Grant Period: Over one year and six months
Susnato Chowdhury is an independent journalist and writer and the editor and publisher of the Bengali Little Magazine Bodhshabdo since 1999. He is a columnist and regular contributor to prestigious Bengali newspapers such as Anandabazar Patrika and Sangbad Pratidin. He has two published books titled Three A Shibtala Street (Offbeat, 2009) and Highway Highway (Ravana, 2015). He has worked as researcher and executive producer for non-fiction television programmes. He has a BA in Bengali from the University of Calcutta. Bodhshabdo has carved a niche among readers for carefully crafted aesthetics and well-curated content.
Little Magazines have a unique position in Bengali literature. They are known for their intellectually engaging content and alternative stands in opposition to mainstream magazines published by big media houses. The magazines published by big media appeal to the large mass of readers to maximize profit and therefore are often averse to experimental material requiring deeper engagement. Little Magazines on the other hand are often brought out by a group of likeminded people and have limited circulation. The principle aim of these magazines is to produce intellectually engaging content and spark debates and discourse on a range of subjects including literature, society and politics. Since they are not burdened by profit margins and have more or less a niche reader base they can take more risks in terms of experimentation with content and form. Many promising writers, poets and playwrights have come out of this circuit. The peak period of these magazines was through the 70’s and 80’s. Some Little Magazines have later gone on to become publishing houses themselves and many writers who started their journey in Little Magazines have later joined big media. The one thread that runs through the spirit of Little Magazines across time, aesthetics and geographical location is their staunch opposition to big media aesthetics.
Susnato has been working in this area for over a decade. His own magazine “Bodhshabdo” now acquires a place of respect among Little Magazines in Bengal. While many older magazines have either shut down in the era of digital media, unable to address the new reading habits and decreasing attention span of the readers or moved on to become big publishing houses, “Bodhshabdo” still carries the mantle of intellectually engaging content quite successfully. While content has been the king in Little Magazines, he observes, there has been exceptionally radical work in terms of form and aesthetics every once in a while. These works are not just products of creative whims of designers but there is a well thought out editorial policy that facilitates them. In case of Little Magazines the editor often is the person who designs the cover, decides the page structure and fonts etc. This gives him a unique opportunity to study the art of editing in Bengali Little Magazines over time. With his long experience in the field Susnato wants to study and transfer this knowledge to the younger generation through this project. In the era of digital designing and desktop publishing it has become absolutely possible for just one person to bring out a magazine for limited circulation. Susnato points out two problems with this shift – the expertise and exchange of ideas required for book designing and editing is decreasing, and the time dedicated to the whole process is greatly shortened - both resulting in standardised aesthetics. At a time when every book looks and feels the same, the art of editing needs to be addressed seriously. Little Magazines provide the perfect ground for such a practice as it is open to radical thinking but has only sporadically dedicated parts of that energy into designing.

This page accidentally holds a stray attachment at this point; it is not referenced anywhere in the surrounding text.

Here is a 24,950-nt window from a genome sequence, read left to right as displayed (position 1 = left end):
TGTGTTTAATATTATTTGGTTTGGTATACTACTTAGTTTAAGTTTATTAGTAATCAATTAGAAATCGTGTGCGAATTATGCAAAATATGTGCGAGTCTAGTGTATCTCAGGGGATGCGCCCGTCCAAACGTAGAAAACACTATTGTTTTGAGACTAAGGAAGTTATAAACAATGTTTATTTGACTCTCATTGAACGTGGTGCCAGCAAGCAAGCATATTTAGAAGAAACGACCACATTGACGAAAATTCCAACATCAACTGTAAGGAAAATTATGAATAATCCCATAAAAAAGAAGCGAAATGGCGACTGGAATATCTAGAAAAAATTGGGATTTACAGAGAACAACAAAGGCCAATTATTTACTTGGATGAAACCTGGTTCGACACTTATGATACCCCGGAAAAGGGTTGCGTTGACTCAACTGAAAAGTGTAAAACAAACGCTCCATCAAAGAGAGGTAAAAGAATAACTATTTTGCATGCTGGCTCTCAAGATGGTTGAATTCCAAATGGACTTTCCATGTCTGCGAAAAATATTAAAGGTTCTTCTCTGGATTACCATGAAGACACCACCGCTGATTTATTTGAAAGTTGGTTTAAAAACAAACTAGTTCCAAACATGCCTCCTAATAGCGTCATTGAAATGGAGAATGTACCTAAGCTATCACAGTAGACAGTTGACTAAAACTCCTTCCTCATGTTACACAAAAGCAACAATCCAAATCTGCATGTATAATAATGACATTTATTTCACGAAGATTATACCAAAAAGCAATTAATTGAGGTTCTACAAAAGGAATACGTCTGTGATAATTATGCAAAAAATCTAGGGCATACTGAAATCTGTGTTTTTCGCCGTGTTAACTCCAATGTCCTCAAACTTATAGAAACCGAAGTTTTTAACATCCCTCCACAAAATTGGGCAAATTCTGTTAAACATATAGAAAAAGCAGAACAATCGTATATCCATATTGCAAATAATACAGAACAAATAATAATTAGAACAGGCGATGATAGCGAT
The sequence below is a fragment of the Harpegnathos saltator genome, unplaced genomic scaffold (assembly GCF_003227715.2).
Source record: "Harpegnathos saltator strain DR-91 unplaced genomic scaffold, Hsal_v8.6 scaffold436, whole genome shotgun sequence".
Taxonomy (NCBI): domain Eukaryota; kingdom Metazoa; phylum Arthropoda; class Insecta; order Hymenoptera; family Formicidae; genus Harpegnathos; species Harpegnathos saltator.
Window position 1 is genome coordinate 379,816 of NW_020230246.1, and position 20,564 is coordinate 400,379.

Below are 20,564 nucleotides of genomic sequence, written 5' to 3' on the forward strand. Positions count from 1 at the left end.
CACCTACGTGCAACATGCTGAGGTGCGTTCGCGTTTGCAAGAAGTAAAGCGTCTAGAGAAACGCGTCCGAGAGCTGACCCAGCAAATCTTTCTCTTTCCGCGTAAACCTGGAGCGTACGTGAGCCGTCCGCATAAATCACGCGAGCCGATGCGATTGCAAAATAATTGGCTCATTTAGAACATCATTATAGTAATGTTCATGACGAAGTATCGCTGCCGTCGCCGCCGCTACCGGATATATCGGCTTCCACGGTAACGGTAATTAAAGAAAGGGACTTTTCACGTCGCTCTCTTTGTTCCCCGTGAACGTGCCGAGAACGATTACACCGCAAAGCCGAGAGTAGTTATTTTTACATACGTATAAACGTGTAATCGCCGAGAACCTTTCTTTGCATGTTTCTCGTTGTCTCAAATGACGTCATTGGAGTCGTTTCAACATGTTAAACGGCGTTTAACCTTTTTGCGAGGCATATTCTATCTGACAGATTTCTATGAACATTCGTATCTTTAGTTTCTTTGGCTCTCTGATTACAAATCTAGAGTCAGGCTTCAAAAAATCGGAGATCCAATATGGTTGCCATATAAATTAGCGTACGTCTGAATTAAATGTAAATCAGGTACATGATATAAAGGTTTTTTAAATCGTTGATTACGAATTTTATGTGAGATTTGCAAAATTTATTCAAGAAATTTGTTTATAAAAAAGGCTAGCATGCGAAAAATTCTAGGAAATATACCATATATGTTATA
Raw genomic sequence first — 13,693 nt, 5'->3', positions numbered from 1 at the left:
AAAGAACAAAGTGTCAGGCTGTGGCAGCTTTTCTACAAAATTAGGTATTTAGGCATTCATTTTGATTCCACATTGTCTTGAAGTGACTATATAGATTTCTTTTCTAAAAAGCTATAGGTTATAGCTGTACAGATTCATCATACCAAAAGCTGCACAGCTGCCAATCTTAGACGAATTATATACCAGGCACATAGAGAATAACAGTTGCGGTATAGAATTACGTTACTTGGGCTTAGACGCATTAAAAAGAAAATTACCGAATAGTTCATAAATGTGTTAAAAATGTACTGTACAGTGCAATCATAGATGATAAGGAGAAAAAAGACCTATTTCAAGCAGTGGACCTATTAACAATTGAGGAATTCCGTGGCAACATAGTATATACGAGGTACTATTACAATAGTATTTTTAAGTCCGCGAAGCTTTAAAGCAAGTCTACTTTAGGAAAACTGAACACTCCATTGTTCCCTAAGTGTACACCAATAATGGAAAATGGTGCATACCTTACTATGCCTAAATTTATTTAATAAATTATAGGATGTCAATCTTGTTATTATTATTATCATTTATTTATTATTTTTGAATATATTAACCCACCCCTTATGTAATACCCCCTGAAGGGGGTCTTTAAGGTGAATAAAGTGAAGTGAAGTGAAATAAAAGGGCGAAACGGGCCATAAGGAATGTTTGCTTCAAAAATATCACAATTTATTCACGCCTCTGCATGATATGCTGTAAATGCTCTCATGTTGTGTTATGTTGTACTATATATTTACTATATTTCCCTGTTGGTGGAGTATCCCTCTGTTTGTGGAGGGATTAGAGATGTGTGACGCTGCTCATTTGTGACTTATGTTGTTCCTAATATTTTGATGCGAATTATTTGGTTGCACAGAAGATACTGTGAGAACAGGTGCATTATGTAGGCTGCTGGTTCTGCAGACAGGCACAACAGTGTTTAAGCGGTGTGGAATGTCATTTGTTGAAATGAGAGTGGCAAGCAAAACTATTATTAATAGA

Susnato wants to study the important instances of design and editing in Bengali Little Magazines in West Bengal and Bangladesh. He points out that there are often instances so radical that they almost made no sense to readers 20 years ago; but seem almost avant garde acts in retrospect today. He will travel extensively for this as many of these magazines were published from small towns of both sides of Bengal and adjacent states. He will also access old libraries and archives for this purpose. With the knowledge gathered from this research he will engage in a two-phase workshop. The workshop will bring together eminent practitioners from the field and young editors who have just started their own magazines. It will address the questions of different layouts in case of prose and poetry, inclusion and placement of advertisements, selection and use of fonts, significance of cover page design etc. The workshop will also provide basic understanding of various printing processes, analyse earlier works and create new works. The participants will regroup after sometime and will attempt to create new pages based on old magazines. They will work under the mentorship of experts for this. The outcome of these workshops will be a book addressing reconstruction of a few pages selected from various little magazines along with new pages created during the workshop. The whole process will also be presented in an exhibition at the end of the workshop.
IFA had supported two projects on Little Magazines in the past – one in Bengali and the other in Marathi. Those works were also presented in a panel discussion at the Apeejay Kolkata Literary Festival, 2014. If the Arts Practice programme considers curation as a practice, it is only legitimate that editing is also considered one. At this point in time when the book form and book making is going through radical shifts this project might prove to be useful for the community as it tries to address the future while taking lessons from the past. The final publication, audio-visual documentation of the workshop and the exhibition, research material and media reports will be deposited as deliverables to IFA.